Friday, January 18, 2013

THE STORY OF MANKIND (1957)

In 1957 humans invent the "Super H-Bomb" sixty years ahead of time, so now the "High Tribunal of Outer Space" must convene to decide whether humans are worth keeping around or should we just be allowed to blow ourselves up.  Taking the side of the humans in this pathetic court room drama is poor Ronald Colman as The Spirit of Man.  On the other side is dapper Vincent Price (probably the only actor to get out of this disaster unscathed) as The Devil a.k.a. "Mr. Scratch".  Both sides present evidence for their case.  The Spirit of Man spouts off moralistic soliloquies about Joan of Arc, Moses, Shakespeare, early Christians, Alexander Graham Bell, Sir Isaac Newton and reads from the Bible (vomit!) while The Devil makes a much more convincing argument by showing Nero, Hitler, Cleopatra, Khufu, Attila the Hun and talking about stuff like genocide, slavery and the Salem Witch Trials.  Good thing he didn't mention AX 'EM or we'd all be dead right now.  Anyway, as expected, the High Tribunal of Outer Space's final decision is a total cop out complete with a "Is This The End?" flashing across the screen in giant red letters.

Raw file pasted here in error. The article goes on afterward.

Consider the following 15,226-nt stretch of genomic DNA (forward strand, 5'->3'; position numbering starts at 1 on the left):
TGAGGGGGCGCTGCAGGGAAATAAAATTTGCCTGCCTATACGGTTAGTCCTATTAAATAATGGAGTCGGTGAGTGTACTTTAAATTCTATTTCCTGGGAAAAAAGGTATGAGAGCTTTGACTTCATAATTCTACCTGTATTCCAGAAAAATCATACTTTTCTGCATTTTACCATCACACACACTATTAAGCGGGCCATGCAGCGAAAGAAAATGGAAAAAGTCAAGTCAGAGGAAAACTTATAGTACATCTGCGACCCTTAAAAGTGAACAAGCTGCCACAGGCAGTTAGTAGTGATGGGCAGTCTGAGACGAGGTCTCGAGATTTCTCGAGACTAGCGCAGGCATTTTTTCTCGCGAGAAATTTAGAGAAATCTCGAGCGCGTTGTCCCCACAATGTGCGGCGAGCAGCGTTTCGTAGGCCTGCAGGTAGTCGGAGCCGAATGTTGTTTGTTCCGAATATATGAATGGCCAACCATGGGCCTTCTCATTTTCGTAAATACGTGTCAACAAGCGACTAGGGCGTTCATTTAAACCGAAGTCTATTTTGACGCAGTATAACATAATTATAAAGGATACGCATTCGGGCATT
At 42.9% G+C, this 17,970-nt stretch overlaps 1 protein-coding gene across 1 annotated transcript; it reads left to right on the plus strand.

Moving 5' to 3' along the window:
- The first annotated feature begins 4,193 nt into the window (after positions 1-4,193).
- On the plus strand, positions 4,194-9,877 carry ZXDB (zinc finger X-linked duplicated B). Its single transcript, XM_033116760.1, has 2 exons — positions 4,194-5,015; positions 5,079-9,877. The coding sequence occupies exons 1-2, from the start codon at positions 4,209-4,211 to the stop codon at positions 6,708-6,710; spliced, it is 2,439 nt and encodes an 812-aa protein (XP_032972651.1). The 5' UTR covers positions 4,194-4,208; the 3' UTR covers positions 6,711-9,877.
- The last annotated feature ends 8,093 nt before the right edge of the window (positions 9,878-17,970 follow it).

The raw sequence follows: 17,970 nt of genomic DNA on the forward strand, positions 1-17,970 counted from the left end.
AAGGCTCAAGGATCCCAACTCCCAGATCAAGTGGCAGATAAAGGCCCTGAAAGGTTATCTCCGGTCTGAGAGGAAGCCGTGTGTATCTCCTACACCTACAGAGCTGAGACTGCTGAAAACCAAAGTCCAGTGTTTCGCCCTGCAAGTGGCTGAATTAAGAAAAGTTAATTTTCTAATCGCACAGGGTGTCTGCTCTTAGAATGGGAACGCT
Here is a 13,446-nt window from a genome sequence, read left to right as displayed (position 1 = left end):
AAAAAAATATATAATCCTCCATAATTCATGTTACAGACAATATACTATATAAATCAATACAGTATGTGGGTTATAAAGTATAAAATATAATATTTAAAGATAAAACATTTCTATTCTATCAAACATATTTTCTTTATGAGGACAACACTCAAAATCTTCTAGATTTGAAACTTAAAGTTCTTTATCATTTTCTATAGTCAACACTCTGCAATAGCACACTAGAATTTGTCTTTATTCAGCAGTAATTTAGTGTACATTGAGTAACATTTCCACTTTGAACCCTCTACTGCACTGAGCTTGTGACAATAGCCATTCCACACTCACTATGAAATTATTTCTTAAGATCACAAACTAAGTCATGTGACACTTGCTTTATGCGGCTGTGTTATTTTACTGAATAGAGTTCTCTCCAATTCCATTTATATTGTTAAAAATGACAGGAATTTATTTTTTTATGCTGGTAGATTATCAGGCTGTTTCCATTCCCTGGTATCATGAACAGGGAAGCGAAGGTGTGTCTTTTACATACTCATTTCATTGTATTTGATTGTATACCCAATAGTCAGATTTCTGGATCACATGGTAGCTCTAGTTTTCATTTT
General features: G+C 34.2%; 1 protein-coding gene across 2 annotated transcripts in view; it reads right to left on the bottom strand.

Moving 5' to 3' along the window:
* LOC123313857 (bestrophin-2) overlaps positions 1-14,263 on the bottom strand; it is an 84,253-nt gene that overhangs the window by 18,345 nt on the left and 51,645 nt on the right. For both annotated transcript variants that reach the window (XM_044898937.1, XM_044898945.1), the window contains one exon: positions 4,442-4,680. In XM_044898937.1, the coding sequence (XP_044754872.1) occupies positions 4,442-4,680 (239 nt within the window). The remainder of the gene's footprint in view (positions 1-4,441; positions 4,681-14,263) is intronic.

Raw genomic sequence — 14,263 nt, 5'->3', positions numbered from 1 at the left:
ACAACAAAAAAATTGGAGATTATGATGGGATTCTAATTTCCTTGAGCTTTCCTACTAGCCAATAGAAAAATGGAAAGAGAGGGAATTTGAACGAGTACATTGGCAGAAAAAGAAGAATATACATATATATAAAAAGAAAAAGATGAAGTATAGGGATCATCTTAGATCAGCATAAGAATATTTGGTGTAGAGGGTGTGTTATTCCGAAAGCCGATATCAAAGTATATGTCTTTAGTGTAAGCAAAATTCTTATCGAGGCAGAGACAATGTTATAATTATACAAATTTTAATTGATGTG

As much of a train wreck as all that sounds it's actually more dull than anything else.  The historical events are all short with background sets that look like they were just slapped together with stuff found laying around the studio, there's a bunch of mysterious stock footage (even though I think the burning train came from DODGE CITY) and the actors all look pretty embarrassed.

Worth a watch for the curiosity value, but I'd be much more interested in reading about how this misguided turd ever got green-lighted in the first place?  Also what was the budget and did it make any money at all?  What did audiences and critics back in 1957 think?  I've done some searching but about all I can find is a write-up in the book "The Fifty Worst Films of All Time" where they quote Newsweek as saying "...some of the weirdest casting ever committed".  A 44-year-old Hedy Lamarr as 19-year-old Joan of Arc or Harpo Marx as Sir Isaac Newton...yeah, I agree.
"The Great Clock of Outer Space"